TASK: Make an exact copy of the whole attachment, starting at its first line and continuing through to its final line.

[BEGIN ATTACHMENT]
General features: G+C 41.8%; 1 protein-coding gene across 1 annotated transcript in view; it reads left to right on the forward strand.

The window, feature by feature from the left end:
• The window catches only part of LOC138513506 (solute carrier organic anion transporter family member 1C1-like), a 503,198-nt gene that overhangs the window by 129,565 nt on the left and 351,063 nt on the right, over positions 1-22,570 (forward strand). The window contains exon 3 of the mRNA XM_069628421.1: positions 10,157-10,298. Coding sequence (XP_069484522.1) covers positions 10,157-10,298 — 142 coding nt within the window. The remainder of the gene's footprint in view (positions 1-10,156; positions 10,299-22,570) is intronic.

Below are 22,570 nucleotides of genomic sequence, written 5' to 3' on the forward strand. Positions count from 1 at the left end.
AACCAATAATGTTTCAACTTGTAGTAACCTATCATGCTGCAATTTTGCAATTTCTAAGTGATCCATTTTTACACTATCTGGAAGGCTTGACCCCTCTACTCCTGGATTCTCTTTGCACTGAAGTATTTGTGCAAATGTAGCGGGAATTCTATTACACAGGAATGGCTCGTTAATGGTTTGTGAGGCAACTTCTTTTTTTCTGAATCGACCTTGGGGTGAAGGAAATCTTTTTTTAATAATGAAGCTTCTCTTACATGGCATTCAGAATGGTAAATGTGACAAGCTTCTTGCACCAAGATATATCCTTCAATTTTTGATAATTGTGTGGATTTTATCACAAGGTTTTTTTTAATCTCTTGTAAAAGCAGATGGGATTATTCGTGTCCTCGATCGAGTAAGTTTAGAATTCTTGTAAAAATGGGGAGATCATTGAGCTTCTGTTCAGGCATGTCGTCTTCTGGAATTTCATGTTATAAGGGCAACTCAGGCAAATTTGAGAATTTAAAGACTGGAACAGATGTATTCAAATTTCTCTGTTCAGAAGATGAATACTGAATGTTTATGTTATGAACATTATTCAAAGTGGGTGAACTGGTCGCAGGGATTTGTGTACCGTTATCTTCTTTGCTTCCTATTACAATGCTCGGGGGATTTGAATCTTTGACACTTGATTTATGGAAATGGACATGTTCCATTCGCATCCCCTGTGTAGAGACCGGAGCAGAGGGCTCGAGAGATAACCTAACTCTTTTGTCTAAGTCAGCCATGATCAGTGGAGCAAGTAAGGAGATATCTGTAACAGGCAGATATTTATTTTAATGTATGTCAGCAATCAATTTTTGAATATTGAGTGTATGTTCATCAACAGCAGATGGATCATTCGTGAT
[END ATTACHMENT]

General features: G+C 41.8%; 1 protein-coding gene across 1 annotated transcript in view; it reads left to right on the forward strand.

The window, feature by feature from the left end:
• The window catches only part of LOC138513506 (solute carrier organic anion transporter family member 1C1-like), a 503,198-nt gene that overhangs the window by 129,565 nt on the left and 351,063 nt on the right, over positions 1-22,570 (forward strand). The window contains exon 3 of the mRNA XM_069628421.1: positions 10,157-10,298. Coding sequence (XP_069484522.1) covers positions 10,157-10,298 — 142 coding nt within the window. The remainder of the gene's footprint in view (positions 1-10,156; positions 10,299-22,570) is intronic.

Below are 22,570 nucleotides of genomic sequence, written 5' to 3' on the forward strand. Positions count from 1 at the left end.
AACCAATAATGTTTCAACTTGTAGTAACCTATCATGCTGCAATTTTGCAATTTCTAAGTGATCCATTTTTACACTATCTGGAAGGCTTGACCCCTCTACTCCTGGATTCTCTTTGCACTGAAGTATTTGTGCAAATGTAGCGGGAATTCTATTACACAGGAATGGCTCGTTAATGGTTTGTGAGGCAACTTCTTTTTTTCTGAATCGACCTTGGGGTGAAGGAAATCTTTTTTTAATAATGAAGCTTCTCTTACATGGCATTCAGAATGGTAAATGTGACAAGCTTCTTGCACCAAGATATATCCTTCAATTTTTGATAATTGTGTGGATTTTATCACAAGGTTTTTTTTAATCTCTTGTAAAAGCAGATGGGATTATTCGTGTCCTCGATCGAGTAAGTTTAGAATTCTTGTAAAAATGGGGAGATCATTGAGCTTCTGTTCAGGCATGTCGTCTTCTGGAATTTCATGTTATAAGGGCAACTCAGGCAAATTTGAGAATTTAAAGACTGGAACAGATGTATTCAAATTTCTCTGTTCAGAAGATGAATACTGAATGTTTATGTTATGAACATTATTCAAAGTGGGTGAACTGGTCGCAGGGATTTGTGTACCGTTATCTTCTTTGCTTCCTATTACAATGCTCGGGGGATTTGAATCTTTGACACTTGATTTATGGAAATGGACATGTTCCATTCGCATCCCCTGTGTAGAGACCGGAGCAGAGGGCTCGAGAGATAACCTAACTCTTTTGTCTAAGTCAGCCATGATCAGTGGAGCAAGTAAGGAGATATCTGTAACAGGCAGATATTTATTTTAATGTATGTCAGCAATCAATTTTTGAATATTGAGTGTATGTTCATCAACAGCAGATGGATCATTCGTGAT